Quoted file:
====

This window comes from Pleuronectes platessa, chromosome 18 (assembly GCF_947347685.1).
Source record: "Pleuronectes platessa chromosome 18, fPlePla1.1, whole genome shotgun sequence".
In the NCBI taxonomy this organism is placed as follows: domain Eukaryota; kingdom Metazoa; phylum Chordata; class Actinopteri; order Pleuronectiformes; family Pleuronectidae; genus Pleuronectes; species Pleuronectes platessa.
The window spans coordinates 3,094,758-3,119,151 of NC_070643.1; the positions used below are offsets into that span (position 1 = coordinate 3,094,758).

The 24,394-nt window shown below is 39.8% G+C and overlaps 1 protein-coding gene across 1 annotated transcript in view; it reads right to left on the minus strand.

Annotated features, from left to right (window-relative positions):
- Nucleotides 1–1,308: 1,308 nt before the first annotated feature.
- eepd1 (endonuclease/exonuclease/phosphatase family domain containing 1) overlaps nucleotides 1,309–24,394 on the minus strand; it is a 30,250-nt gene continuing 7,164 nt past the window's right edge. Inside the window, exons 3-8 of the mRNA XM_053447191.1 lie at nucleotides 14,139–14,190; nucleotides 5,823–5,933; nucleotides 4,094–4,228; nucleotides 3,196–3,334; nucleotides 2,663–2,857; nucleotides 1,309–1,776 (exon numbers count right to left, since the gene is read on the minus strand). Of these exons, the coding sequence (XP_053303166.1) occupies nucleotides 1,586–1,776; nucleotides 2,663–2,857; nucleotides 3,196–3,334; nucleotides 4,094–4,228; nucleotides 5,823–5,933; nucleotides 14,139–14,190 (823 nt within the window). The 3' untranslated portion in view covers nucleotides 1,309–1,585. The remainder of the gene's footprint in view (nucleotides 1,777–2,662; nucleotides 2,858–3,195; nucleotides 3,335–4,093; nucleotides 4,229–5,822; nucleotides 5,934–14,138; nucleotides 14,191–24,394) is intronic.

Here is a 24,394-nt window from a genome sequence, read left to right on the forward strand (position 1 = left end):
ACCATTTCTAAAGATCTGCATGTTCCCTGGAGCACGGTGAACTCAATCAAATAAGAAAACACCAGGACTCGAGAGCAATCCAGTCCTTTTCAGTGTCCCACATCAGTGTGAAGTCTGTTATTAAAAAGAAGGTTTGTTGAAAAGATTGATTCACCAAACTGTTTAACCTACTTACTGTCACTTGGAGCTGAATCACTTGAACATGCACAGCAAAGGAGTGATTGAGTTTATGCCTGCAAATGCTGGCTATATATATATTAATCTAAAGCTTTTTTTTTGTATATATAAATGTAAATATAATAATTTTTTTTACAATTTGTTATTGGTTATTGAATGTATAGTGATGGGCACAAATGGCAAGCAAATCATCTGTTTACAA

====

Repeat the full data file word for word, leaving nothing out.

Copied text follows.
This window comes from Pleuronectes platessa, chromosome 18 (assembly GCF_947347685.1).
Source record: "Pleuronectes platessa chromosome 18, fPlePla1.1, whole genome shotgun sequence".
In the NCBI taxonomy this organism is placed as follows: domain Eukaryota; kingdom Metazoa; phylum Chordata; class Actinopteri; order Pleuronectiformes; family Pleuronectidae; genus Pleuronectes; species Pleuronectes platessa.
The window spans coordinates 3,094,758-3,119,151 of NC_070643.1; the positions used below are offsets into that span (position 1 = coordinate 3,094,758).

The 24,394-nt window shown below is 39.8% G+C and overlaps 1 protein-coding gene across 1 annotated transcript in view; it reads right to left on the minus strand.

Annotated features, from left to right (window-relative positions):
- Nucleotides 1–1,308: 1,308 nt before the first annotated feature.
- eepd1 (endonuclease/exonuclease/phosphatase family domain containing 1) overlaps nucleotides 1,309–24,394 on the minus strand; it is a 30,250-nt gene continuing 7,164 nt past the window's right edge. Inside the window, exons 3-8 of the mRNA XM_053447191.1 lie at nucleotides 14,139–14,190; nucleotides 5,823–5,933; nucleotides 4,094–4,228; nucleotides 3,196–3,334; nucleotides 2,663–2,857; nucleotides 1,309–1,776 (exon numbers count right to left, since the gene is read on the minus strand). Of these exons, the coding sequence (XP_053303166.1) occupies nucleotides 1,586–1,776; nucleotides 2,663–2,857; nucleotides 3,196–3,334; nucleotides 4,094–4,228; nucleotides 5,823–5,933; nucleotides 14,139–14,190 (823 nt within the window). The 3' untranslated portion in view covers nucleotides 1,309–1,585. The remainder of the gene's footprint in view (nucleotides 1,777–2,662; nucleotides 2,858–3,195; nucleotides 3,335–4,093; nucleotides 4,229–5,822; nucleotides 5,934–14,138; nucleotides 14,191–24,394) is intronic.

Here is a 24,394-nt window from a genome sequence, read left to right on the forward strand (position 1 = left end):
ACCATTTCTAAAGATCTGCATGTTCCCTGGAGCACGGTGAACTCAATCAAATAAGAAAACACCAGGACTCGAGAGCAATCCAGTCCTTTTCAGTGTCCCACATCAGTGTGAAGTCTGTTATTAAAAAGAAGGTTTGTTGAAAAGATTGATTCACCAAACTGTTTAACCTACTTACTGTCACTTGGAGCTGAATCACTTGAACATGCACAGCAAAGGAGTGATTGAGTTTATGCCTGCAAATGCTGGCTATATATATATTAATCTAAAGCTTTTTTTTTGTATATATAAATGTAAATATAATAATTTTTTTTACAATTTGTTATTGGTTATTGAATGTATAGTGATGGGCACAAATGGCAAGCAAATCATCTGTTTACAA